Pope: The Church is Never Likely to Ordain Women
The Catholic Church’s insistence that it cannot ordain women to the priesthood and episcopacy is a teaching likely to last forever, Pope Francis said.
After being hosted by the Lutheran Church of Sweden, which is led by Archbishop Antje Jackelen of Uppsala, the nation’s first woman primate, Pope Francis was asked if the Catholic Church might one day have women priests and bishops.
As he has done in the past, the pope responded that the question was settled in 1994 by Pope John Paul II, who taught that because Jesus chose only men as his apostles, the ordination of women in the Catholic Church is not possible.
He was asked, “Really? Never?” And he responded, “If one carefully reads the declaration of St John Paul, it goes in that direction, yes.” Pope John Paul II’s Apostolic Letter Ordinatio Sacerdotalis which deals with the possibility of the Church ordaining women was issued in 1994 and confirmed by the Congregation for the Doctrine of Faith in a later document. Although the apostolic letter was not issued ex cathedra, some consider its contents infallible under the ordinary magisterium.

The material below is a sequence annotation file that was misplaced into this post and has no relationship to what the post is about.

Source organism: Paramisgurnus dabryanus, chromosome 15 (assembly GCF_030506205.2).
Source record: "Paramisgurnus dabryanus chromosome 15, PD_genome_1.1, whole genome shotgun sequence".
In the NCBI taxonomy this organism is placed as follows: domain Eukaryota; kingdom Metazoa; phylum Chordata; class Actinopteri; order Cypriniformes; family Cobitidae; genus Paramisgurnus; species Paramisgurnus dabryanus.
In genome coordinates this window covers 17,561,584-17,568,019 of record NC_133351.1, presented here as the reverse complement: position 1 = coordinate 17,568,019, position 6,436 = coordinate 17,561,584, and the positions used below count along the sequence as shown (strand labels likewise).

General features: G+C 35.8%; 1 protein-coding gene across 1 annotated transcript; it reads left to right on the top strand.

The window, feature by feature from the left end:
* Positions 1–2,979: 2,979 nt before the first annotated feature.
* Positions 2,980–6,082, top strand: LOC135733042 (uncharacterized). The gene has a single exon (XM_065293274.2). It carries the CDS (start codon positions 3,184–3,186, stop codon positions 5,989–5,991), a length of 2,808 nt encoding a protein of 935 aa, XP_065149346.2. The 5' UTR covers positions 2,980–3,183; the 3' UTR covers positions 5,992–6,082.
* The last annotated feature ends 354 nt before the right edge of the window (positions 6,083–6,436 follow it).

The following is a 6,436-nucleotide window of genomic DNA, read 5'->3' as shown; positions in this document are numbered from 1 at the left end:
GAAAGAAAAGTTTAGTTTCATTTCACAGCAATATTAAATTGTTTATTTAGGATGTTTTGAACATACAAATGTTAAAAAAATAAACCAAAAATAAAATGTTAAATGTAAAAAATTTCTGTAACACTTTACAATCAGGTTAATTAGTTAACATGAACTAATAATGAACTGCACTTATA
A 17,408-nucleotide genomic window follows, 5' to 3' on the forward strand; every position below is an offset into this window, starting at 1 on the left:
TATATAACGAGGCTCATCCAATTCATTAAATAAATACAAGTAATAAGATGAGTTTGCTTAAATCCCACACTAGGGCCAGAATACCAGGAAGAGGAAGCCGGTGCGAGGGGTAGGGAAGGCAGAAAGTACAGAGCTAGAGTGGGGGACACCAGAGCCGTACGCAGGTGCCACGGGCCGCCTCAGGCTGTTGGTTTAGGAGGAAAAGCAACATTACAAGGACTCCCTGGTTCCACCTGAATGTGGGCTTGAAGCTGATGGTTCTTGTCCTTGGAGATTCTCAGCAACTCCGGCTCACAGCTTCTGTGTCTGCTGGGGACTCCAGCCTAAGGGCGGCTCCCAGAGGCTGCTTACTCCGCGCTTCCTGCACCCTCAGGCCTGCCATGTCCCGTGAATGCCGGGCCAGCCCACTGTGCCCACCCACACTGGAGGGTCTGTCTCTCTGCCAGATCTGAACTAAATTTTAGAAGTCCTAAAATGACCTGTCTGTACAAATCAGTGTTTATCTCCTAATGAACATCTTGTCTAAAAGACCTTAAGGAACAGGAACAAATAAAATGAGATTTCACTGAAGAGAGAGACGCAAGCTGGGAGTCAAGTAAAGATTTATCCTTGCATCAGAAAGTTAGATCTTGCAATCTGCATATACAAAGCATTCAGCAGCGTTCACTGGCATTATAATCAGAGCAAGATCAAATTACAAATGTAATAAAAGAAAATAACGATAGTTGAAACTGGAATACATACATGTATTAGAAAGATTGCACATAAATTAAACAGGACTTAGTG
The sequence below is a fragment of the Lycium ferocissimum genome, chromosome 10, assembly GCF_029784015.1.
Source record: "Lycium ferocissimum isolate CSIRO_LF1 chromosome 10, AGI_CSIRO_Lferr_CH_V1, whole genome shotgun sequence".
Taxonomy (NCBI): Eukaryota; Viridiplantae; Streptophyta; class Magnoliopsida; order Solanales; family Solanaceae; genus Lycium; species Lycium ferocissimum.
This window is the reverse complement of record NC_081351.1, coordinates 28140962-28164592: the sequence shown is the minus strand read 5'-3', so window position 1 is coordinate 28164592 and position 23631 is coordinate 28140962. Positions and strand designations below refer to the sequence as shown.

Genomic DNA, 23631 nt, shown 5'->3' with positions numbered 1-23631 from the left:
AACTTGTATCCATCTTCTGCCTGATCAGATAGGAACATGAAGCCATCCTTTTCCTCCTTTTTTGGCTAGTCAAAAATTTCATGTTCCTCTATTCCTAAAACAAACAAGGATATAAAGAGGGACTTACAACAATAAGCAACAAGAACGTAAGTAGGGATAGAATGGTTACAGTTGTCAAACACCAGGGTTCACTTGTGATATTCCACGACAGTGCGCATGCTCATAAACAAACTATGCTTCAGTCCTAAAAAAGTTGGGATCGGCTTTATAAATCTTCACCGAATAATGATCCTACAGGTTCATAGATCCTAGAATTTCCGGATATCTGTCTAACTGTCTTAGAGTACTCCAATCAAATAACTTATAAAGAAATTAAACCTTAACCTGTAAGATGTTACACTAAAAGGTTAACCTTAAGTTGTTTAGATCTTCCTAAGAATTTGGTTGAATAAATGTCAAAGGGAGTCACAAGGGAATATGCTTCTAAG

Pope Francis spent just over 40 minutes with reporters and answered six questions ranging from Sweden’s newly restrictive immigration policy to the role of women in the Church. He also was asked about his experience with charismatics and pentecostals, the roots of his concern about human trafficking and secularisation in Europe.
Secularisation of Europe
Christians must never close their hearts to refugees and migrants, but governments have a duty to regulate the flux of newcomers as they allocate resources to ensure their integration into society, he said.
As he has in the past, Pope Francis insisted nations live up to international agreements offering special welcome and protection to refugees fleeing war and persecution. While Catholic social teaching holds that every person has a right to migrate in search of a better life, accepting newcomers is a serious obligation when the person’s life is at risk.Europeans should not be frightened by the latest wave of newcomers, he said. “Europe was made with a continual integration of cultures, many cultures.”
The key, he said, is to ensure a proper integration of newcomers with language lessons, a home, schools and jobs. “The danger is that when a refugee or migrant is not integrated, he or she is ‘ghetto-ised’.”
The secularisation of Europe, or of any society, the pope said, is usually the result of one of two factors: “a weak evangelisation” caused by “lukewarm Christians” or a cultural process in which a growing number of people start thinking they are the lords of history.
A “healthy” form of separation of Church and state is not the culprit, he said.— By Cindy Wooden, CNS